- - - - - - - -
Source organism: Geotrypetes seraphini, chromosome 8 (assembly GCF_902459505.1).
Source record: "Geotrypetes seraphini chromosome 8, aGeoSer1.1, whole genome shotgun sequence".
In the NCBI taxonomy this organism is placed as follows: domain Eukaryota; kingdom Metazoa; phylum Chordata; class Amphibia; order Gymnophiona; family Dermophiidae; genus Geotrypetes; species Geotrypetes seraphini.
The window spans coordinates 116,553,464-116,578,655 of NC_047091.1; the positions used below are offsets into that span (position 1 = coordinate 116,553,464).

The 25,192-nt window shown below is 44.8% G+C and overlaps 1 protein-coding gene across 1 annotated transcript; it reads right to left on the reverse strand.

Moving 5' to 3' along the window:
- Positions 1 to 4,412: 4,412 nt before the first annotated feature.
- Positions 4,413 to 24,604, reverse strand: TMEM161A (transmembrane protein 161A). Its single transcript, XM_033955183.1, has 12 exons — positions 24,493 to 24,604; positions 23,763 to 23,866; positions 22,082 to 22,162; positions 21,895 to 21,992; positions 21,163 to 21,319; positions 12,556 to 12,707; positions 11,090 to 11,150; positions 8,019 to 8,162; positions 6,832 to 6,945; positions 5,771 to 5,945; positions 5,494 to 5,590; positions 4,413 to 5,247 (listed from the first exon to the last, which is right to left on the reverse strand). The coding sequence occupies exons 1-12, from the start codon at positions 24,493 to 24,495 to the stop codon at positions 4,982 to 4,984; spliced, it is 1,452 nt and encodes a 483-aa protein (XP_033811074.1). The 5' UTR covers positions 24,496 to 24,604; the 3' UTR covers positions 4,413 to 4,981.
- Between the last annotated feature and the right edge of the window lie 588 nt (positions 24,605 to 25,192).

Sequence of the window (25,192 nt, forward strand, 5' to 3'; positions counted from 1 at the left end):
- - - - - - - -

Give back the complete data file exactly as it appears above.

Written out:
Source organism: Geotrypetes seraphini, chromosome 8 (assembly GCF_902459505.1).
Source record: "Geotrypetes seraphini chromosome 8, aGeoSer1.1, whole genome shotgun sequence".
In the NCBI taxonomy this organism is placed as follows: domain Eukaryota; kingdom Metazoa; phylum Chordata; class Amphibia; order Gymnophiona; family Dermophiidae; genus Geotrypetes; species Geotrypetes seraphini.
The window spans coordinates 116,553,464-116,578,655 of NC_047091.1; the positions used below are offsets into that span (position 1 = coordinate 116,553,464).

The 25,192-nt window shown below is 44.8% G+C and overlaps 1 protein-coding gene across 1 annotated transcript; it reads right to left on the reverse strand.

Moving 5' to 3' along the window:
- Positions 1 to 4,412: 4,412 nt before the first annotated feature.
- Positions 4,413 to 24,604, reverse strand: TMEM161A (transmembrane protein 161A). Its single transcript, XM_033955183.1, has 12 exons — positions 24,493 to 24,604; positions 23,763 to 23,866; positions 22,082 to 22,162; positions 21,895 to 21,992; positions 21,163 to 21,319; positions 12,556 to 12,707; positions 11,090 to 11,150; positions 8,019 to 8,162; positions 6,832 to 6,945; positions 5,771 to 5,945; positions 5,494 to 5,590; positions 4,413 to 5,247 (listed from the first exon to the last, which is right to left on the reverse strand). The coding sequence occupies exons 1-12, from the start codon at positions 24,493 to 24,495 to the stop codon at positions 4,982 to 4,984; spliced, it is 1,452 nt and encodes a 483-aa protein (XP_033811074.1). The 5' UTR covers positions 24,496 to 24,604; the 3' UTR covers positions 4,413 to 4,981.
- Between the last annotated feature and the right edge of the window lie 588 nt (positions 24,605 to 25,192).

Sequence of the window (25,192 nt, forward strand, 5' to 3'; positions counted from 1 at the left end):